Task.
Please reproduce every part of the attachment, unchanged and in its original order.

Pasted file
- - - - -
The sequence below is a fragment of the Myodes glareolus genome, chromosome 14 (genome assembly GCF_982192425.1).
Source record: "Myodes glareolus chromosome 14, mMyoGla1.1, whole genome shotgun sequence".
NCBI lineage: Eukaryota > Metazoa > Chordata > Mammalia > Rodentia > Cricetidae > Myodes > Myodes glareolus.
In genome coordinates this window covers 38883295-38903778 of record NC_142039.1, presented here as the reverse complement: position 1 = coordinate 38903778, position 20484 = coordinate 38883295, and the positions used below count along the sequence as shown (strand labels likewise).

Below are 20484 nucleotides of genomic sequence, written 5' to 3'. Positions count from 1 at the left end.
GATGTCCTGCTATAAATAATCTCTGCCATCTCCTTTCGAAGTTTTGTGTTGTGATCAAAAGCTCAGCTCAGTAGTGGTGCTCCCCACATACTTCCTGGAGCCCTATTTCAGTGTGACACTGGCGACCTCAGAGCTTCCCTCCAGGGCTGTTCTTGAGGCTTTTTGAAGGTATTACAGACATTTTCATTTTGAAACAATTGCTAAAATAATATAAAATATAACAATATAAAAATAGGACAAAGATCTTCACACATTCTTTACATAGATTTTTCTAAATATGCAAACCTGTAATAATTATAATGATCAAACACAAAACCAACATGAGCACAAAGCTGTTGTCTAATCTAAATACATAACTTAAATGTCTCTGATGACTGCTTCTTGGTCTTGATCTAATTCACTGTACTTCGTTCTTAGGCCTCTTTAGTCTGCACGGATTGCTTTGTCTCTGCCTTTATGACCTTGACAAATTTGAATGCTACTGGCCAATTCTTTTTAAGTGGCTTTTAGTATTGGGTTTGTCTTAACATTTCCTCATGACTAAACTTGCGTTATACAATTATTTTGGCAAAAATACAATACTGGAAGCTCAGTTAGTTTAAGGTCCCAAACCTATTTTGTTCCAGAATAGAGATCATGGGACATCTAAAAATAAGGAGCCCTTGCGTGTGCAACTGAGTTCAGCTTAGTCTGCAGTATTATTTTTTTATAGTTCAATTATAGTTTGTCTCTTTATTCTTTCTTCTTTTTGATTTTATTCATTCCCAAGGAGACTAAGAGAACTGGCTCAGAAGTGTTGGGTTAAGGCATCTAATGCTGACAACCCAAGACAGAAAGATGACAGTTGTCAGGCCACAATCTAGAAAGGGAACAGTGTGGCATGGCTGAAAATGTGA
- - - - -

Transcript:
The sequence below is a fragment of the Myodes glareolus genome, chromosome 14 (genome assembly GCF_982192425.1).
Source record: "Myodes glareolus chromosome 14, mMyoGla1.1, whole genome shotgun sequence".
NCBI lineage: Eukaryota > Metazoa > Chordata > Mammalia > Rodentia > Cricetidae > Myodes > Myodes glareolus.
In genome coordinates this window covers 38883295-38903778 of record NC_142039.1, presented here as the reverse complement: position 1 = coordinate 38903778, position 20484 = coordinate 38883295, and the positions used below count along the sequence as shown (strand labels likewise).

Below are 20484 nucleotides of genomic sequence, written 5' to 3'. Positions count from 1 at the left end.
GATGTCCTGCTATAAATAATCTCTGCCATCTCCTTTCGAAGTTTTGTGTTGTGATCAAAAGCTCAGCTCAGTAGTGGTGCTCCCCACATACTTCCTGGAGCCCTATTTCAGTGTGACACTGGCGACCTCAGAGCTTCCCTCCAGGGCTGTTCTTGAGGCTTTTTGAAGGTATTACAGACATTTTCATTTTGAAACAATTGCTAAAATAATATAAAATATAACAATATAAAAATAGGACAAAGATCTTCACACATTCTTTACATAGATTTTTCTAAATATGCAAACCTGTAATAATTATAATGATCAAACACAAAACCAACATGAGCACAAAGCTGTTGTCTAATCTAAATACATAACTTAAATGTCTCTGATGACTGCTTCTTGGTCTTGATCTAATTCACTGTACTTCGTTCTTAGGCCTCTTTAGTCTGCACGGATTGCTTTGTCTCTGCCTTTATGACCTTGACAAATTTGAATGCTACTGGCCAATTCTTTTTAAGTGGCTTTTAGTATTGGGTTTGTCTTAACATTTCCTCATGACTAAACTTGCGTTATACAATTATTTTGGCAAAAATACAATACTGGAAGCTCAGTTAGTTTAAGGTCCCAAACCTATTTTGTTCCAGAATAGAGATCATGGGACATCTAAAAATAAGGAGCCCTTGCGTGTGCAACTGAGTTCAGCTTAGTCTGCAGTATTATTTTTTTATAGTTCAATTATAGTTTGTCTCTTTATTCTTTCTTCTTTTTGATTTTATTCATTCCCAAGGAGACTAAGAGAACTGGCTCAGAAGTGTTGGGTTAAGGCATCTAATGCTGACAACCCAAGACAGAAAGATGACAGTTGTCAGGCCACAATCTAGAAAGGGAACAGTGTGGCATGGCTGAAAATGTGA